The Progress 68 resupply ship linked up with the space station at 7:04 a.m. EDT (1104 GMT) as the two spacecraft sailed 252 miles (405 kilometers) over eastern China. The docking came two days after a Soyuz rocket launched the cargo craft Saturday (Oct. 14) from Baikonur Cosmodrome in Kazakhstan.
"The docking [culminated] a flawless two-day journey following the progress launch atop a Soyuz 2.1a booster on Saturday from the Baikonur Cosmodrome in Kazakhstan," said NASA spokesman Rob Navias of the Johnson Space Center in Houston during live commentary.
Progress 68 is carrying 5,946 lbs. (2,697 kilograms) of supplies for the space station's six-person Expedition 53 crew, NASA officials have said. Those supplies include: 2,976 lbs. (1,349 kg) of dry cargo like spare parts or science gear; 1,940 lbs. (879 kg) of propellant; 926 lbs. (420 kg) of water; 53 lbs. (24 kg) of air; and 51 lbs. (23 kg) of oxygen.
Russia's Federal Space Agency (Roscosmos) initially attempted to launch Progress 68 on Thursday (Oct. 12) to test a novel flight profile that would take just 3.5 hours to reach the International Space Station. That launch try was aborted in the final minute due to an issue with the Soyuz rocket.
The launch was delayed until Saturday, forcing Progress 68 to shift to a more typical two-day rendezvous to the space station due to the orbital mechanics involved in reaching the orbiting laboratory, NASA officials said.
Russia's Progress spacecraft is one of several robotic cargo ships that deliver supplies to the International Space Station. Japan's HTV-2 Transfer Vehicles, SpaceX's Dragon cargo ships and Orbital ATK's Cygnus spacecraft are the others currently serving the orbiting lab.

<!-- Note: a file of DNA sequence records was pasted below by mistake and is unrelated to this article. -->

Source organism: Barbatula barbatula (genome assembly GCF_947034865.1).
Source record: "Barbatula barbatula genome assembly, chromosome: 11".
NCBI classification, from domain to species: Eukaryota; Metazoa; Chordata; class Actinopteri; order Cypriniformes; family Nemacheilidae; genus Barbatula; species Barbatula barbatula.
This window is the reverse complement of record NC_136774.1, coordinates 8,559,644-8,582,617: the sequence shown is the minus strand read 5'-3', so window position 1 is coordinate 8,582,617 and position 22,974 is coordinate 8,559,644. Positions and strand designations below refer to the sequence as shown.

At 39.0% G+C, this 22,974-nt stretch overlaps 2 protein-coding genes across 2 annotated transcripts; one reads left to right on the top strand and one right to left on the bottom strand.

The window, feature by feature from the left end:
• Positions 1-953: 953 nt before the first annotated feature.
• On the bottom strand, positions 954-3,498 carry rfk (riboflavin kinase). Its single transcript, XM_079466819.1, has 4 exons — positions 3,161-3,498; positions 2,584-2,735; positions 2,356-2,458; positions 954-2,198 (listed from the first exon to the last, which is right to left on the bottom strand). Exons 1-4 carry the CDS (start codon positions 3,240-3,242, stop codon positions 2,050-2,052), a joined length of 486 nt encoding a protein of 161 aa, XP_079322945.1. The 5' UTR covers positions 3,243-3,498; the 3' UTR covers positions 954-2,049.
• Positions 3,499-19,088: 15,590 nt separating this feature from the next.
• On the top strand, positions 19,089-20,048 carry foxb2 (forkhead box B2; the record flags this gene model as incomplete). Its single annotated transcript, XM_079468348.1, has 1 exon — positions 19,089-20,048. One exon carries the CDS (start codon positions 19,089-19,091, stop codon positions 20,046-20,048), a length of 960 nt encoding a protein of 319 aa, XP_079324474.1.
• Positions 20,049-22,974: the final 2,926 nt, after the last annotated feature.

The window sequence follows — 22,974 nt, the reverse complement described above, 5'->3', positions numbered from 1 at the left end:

Progress resupply ship docks with ISS 2 days after launch
KOROLYOV, Moscow region. The Progress MS-07 resupply ship, which took off from Baikonur on a second attempt, has reached the International Space Station (ISS), an Interfax correspondent reported from the Mission Control Center in Korolyov, Moscow region.
The Progress, controlled by specialists of the Mission Control Center group overseeing the Russian segment of the ISS and Russian cosmonauts Sergei Ryazansky and Alexander Misurkin, automatically latched on to the docking node of the Zvezda service module.
Progress MS-07 delivered more than 2 tonnes of cargo, including fuel, air, equipment needed to maintain the station's serviceability, and packages and essentials for the crewmembers. The ISS has two Russian crewmembers at the moment: Ryazansky, whose mission began on July 28, and Misurkin, who left Earth on September 12. The cargo delivered by Progress MS-07 will support their flight.
There will be one more manned launch from Baikonur before the end of this year. The Soyuz MS-07 spaceship will lift off on December 17 to bring Anton Shkaplerov of Russia, Scott Tingle of the United States, and Norishige Kanai of Japan into orbit.